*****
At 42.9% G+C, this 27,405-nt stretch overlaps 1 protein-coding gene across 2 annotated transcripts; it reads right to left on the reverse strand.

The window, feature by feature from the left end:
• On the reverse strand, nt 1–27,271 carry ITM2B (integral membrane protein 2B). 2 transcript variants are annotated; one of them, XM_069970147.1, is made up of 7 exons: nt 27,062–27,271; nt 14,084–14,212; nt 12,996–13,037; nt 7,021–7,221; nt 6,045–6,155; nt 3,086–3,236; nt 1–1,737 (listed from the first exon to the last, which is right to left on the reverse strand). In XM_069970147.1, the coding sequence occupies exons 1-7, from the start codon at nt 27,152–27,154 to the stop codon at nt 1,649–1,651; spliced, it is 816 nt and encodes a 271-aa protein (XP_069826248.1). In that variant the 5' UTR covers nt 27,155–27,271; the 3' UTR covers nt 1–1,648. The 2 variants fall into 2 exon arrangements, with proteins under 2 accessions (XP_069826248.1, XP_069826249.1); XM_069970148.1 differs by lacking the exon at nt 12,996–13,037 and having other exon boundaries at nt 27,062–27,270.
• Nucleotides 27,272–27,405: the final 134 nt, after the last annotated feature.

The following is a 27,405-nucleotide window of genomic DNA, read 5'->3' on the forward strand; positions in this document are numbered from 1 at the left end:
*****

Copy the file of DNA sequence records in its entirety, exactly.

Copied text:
At 42.9% G+C, this 27,405-nt stretch overlaps 1 protein-coding gene across 2 annotated transcripts; it reads right to left on the reverse strand.

The window, feature by feature from the left end:
• On the reverse strand, nt 1–27,271 carry ITM2B (integral membrane protein 2B). 2 transcript variants are annotated; one of them, XM_069970147.1, is made up of 7 exons: nt 27,062–27,271; nt 14,084–14,212; nt 12,996–13,037; nt 7,021–7,221; nt 6,045–6,155; nt 3,086–3,236; nt 1–1,737 (listed from the first exon to the last, which is right to left on the reverse strand). In XM_069970147.1, the coding sequence occupies exons 1-7, from the start codon at nt 27,152–27,154 to the stop codon at nt 1,649–1,651; spliced, it is 816 nt and encodes a 271-aa protein (XP_069826248.1). In that variant the 5' UTR covers nt 27,155–27,271; the 3' UTR covers nt 1–1,648. The 2 variants fall into 2 exon arrangements, with proteins under 2 accessions (XP_069826248.1, XP_069826249.1); XM_069970148.1 differs by lacking the exon at nt 12,996–13,037 and having other exon boundaries at nt 27,062–27,270.
• Nucleotides 27,272–27,405: the final 134 nt, after the last annotated feature.

The following is a 27,405-nucleotide window of genomic DNA, read 5'->3' on the forward strand; positions in this document are numbered from 1 at the left end: